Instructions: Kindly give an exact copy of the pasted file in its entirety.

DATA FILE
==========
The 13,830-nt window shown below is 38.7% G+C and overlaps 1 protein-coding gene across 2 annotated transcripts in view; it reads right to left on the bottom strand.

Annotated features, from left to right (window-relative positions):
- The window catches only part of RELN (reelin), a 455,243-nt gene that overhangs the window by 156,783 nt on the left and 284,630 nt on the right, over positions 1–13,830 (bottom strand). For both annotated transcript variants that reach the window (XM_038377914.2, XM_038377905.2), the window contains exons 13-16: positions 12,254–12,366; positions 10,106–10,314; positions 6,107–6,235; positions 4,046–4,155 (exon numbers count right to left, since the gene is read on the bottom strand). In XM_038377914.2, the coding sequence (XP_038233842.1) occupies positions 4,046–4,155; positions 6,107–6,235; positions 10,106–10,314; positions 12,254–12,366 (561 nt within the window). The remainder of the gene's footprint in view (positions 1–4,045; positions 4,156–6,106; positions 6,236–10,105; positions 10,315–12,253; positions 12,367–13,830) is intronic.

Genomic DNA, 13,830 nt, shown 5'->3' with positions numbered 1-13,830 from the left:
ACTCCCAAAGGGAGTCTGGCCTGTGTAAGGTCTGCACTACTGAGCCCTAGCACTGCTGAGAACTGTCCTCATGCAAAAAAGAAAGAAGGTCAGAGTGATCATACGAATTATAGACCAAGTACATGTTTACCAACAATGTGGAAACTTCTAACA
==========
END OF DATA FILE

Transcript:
The 13,830-nt window shown below is 38.7% G+C and overlaps 1 protein-coding gene across 2 annotated transcripts in view; it reads right to left on the bottom strand.

Annotated features, from left to right (window-relative positions):
- The window catches only part of RELN (reelin), a 455,243-nt gene that overhangs the window by 156,783 nt on the left and 284,630 nt on the right, over positions 1–13,830 (bottom strand). For both annotated transcript variants that reach the window (XM_038377914.2, XM_038377905.2), the window contains exons 13-16: positions 12,254–12,366; positions 10,106–10,314; positions 6,107–6,235; positions 4,046–4,155 (exon numbers count right to left, since the gene is read on the bottom strand). In XM_038377914.2, the coding sequence (XP_038233842.1) occupies positions 4,046–4,155; positions 6,107–6,235; positions 10,106–10,314; positions 12,254–12,366 (561 nt within the window). The remainder of the gene's footprint in view (positions 1–4,045; positions 4,156–6,106; positions 6,236–10,105; positions 10,315–12,253; positions 12,367–13,830) is intronic.

Genomic DNA, 13,830 nt, shown 5'->3' with positions numbered 1-13,830 from the left:
ACTCCCAAAGGGAGTCTGGCCTGTGTAAGGTCTGCACTACTGAGCCCTAGCACTGCTGAGAACTGTCCTCATGCAAAAAAGAAAGAAGGTCAGAGTGATCATACGAATTATAGACCAAGTACATGTTTACCAACAATGTGGAAACTTCTAACA